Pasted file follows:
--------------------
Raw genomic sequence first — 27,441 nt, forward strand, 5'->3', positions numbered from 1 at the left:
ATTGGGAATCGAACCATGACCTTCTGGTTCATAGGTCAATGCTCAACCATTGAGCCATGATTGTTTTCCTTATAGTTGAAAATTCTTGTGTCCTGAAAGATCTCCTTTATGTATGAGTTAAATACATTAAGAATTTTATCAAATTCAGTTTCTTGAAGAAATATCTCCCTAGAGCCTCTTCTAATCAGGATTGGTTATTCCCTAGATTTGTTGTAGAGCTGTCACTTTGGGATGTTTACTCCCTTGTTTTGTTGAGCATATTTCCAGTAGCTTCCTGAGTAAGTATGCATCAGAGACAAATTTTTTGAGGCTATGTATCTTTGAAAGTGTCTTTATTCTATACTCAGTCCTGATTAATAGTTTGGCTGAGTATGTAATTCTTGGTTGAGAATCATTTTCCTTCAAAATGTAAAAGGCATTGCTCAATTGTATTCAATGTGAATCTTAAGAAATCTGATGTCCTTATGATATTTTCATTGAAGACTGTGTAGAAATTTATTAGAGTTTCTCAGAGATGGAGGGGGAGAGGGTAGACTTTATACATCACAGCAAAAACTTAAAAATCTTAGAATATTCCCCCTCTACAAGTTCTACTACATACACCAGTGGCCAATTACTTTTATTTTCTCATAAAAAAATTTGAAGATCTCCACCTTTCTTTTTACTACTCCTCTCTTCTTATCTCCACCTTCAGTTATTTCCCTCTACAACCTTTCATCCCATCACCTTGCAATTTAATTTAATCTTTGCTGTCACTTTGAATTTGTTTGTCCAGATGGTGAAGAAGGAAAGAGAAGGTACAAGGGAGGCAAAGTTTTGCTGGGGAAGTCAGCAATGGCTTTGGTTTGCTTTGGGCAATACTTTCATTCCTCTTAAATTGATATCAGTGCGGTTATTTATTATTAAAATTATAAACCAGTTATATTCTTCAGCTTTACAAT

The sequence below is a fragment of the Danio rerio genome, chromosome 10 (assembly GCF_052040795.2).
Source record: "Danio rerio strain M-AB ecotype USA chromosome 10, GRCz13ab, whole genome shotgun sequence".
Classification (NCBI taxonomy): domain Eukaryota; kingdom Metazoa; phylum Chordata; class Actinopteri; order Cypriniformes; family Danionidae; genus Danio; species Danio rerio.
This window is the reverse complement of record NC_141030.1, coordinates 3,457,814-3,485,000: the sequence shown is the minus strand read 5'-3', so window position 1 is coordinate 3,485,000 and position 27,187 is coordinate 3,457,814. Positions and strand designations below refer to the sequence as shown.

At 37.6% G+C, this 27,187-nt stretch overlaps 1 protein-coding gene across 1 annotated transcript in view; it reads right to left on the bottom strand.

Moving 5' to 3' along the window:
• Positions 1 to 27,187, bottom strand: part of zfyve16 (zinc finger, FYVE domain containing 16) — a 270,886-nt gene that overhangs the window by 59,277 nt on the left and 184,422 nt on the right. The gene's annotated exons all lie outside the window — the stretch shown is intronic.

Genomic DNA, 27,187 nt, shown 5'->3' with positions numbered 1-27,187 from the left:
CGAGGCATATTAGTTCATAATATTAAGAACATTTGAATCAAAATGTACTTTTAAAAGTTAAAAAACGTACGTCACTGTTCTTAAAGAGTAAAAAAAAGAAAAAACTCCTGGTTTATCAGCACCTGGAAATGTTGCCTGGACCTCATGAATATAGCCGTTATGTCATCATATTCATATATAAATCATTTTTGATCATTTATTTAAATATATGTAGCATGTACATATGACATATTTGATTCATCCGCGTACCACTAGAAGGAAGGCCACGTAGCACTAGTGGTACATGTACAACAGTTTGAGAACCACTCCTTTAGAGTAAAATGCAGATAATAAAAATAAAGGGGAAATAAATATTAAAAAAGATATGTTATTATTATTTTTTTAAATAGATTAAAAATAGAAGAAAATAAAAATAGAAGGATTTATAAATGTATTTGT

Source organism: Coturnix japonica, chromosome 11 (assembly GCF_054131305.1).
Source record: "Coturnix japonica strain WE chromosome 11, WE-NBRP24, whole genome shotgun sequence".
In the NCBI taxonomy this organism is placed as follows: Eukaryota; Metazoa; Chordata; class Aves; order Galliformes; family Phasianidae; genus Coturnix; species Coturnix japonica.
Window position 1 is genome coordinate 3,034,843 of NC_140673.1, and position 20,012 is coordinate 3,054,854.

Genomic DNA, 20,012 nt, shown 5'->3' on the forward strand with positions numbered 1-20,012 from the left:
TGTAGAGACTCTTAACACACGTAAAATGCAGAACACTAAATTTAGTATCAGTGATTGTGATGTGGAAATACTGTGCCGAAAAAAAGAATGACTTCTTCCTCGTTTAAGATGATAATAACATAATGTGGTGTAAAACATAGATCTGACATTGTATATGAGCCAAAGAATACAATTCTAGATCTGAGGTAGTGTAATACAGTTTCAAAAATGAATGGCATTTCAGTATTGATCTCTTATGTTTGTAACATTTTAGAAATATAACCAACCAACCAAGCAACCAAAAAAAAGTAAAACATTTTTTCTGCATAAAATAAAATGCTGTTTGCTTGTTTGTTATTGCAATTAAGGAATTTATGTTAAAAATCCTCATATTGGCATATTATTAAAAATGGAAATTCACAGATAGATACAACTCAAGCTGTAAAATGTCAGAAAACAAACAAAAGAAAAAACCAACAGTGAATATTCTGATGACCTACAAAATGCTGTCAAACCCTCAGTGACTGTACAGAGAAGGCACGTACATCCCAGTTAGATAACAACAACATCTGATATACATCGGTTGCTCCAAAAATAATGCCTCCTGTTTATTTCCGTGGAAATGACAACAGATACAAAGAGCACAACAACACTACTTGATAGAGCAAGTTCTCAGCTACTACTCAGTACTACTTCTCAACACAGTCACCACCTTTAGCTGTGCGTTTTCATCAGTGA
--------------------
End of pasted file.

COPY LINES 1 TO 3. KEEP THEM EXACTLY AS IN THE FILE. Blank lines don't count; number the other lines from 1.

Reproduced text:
Raw genomic sequence first — 27,441 nt, forward strand, 5'->3', positions numbered from 1 at the left:
ATTGGGAATCGAACCATGACCTTCTGGTTCATAGGTCAATGCTCAACCATTGAGCCATGATTGTTTTCCTTATAGTTGAAAATTCTTGTGTCCTGAAAGATCTCCTTTATGTATGAGTTAAATACATTAAGAATTTTATCAAATTCAGTTTCTTGAAGAAATATCTCCCTAGAGCCTCTTCTAATCAGGATTGGTTATTCCCTAGATTTGTTGTAGAGCTGTCACTTTGGGATGTTTACTCCCTTGTTTTGTTGAGCATATTTCCAGTAGCTTCCTGAGTAAGTATGCATCAGAGACAAATTTTTTGAGGCTATGTATCTTTGAAAGTGTCTTTATTCTATACTCAGTCCTGATTAATAGTTTGGCTGAGTATGTAATTCTTGGTTGAGAATCATTTTCCTTCAAAATGTAAAAGGCATTGCTCAATTGTATTCAATGTGAATCTTAAGAAATCTGATGTCCTTATGATATTTTCATTGAAGACTGTGTAGAAATTTATTAGAGTTTCTCAGAGATGGAGGGGGAGAGGGTAGACTTTATACATCACAGCAAAAACTTAAAAATCTTAGAATATTCCCCCTCTACAAGTTCTACTACATACACCAGTGGCCAATTACTTTTATTTTCTCATAAAAAAATTTGAAGATCTCCACCTTTCTTTTTACTACTCCTCTCTTCTTATCTCCACCTTCAGTTATTTCCCTCTACAACCTTTCATCCCATCACCTTGCAATTTAATTTAATCTTTGCTGTCACTTTGAATTTGTTTGTCCAGATGGTGAAGAAGGAAAGAGAAGGTACAAGGGAGGCAAAGTTTTGCTGGGGAAGTCAGCAATGGCTTTGGTTTGCTTTGGGCAATACTTTCATTCCTCTTAAATTGATATCAGTGCGGTTATTTATTATTAAAATTATAAACCAGTTATATTCTTCAGCTTTACAAT

The sequence below is a fragment of the Danio rerio genome, chromosome 10 (assembly GCF_052040795.2).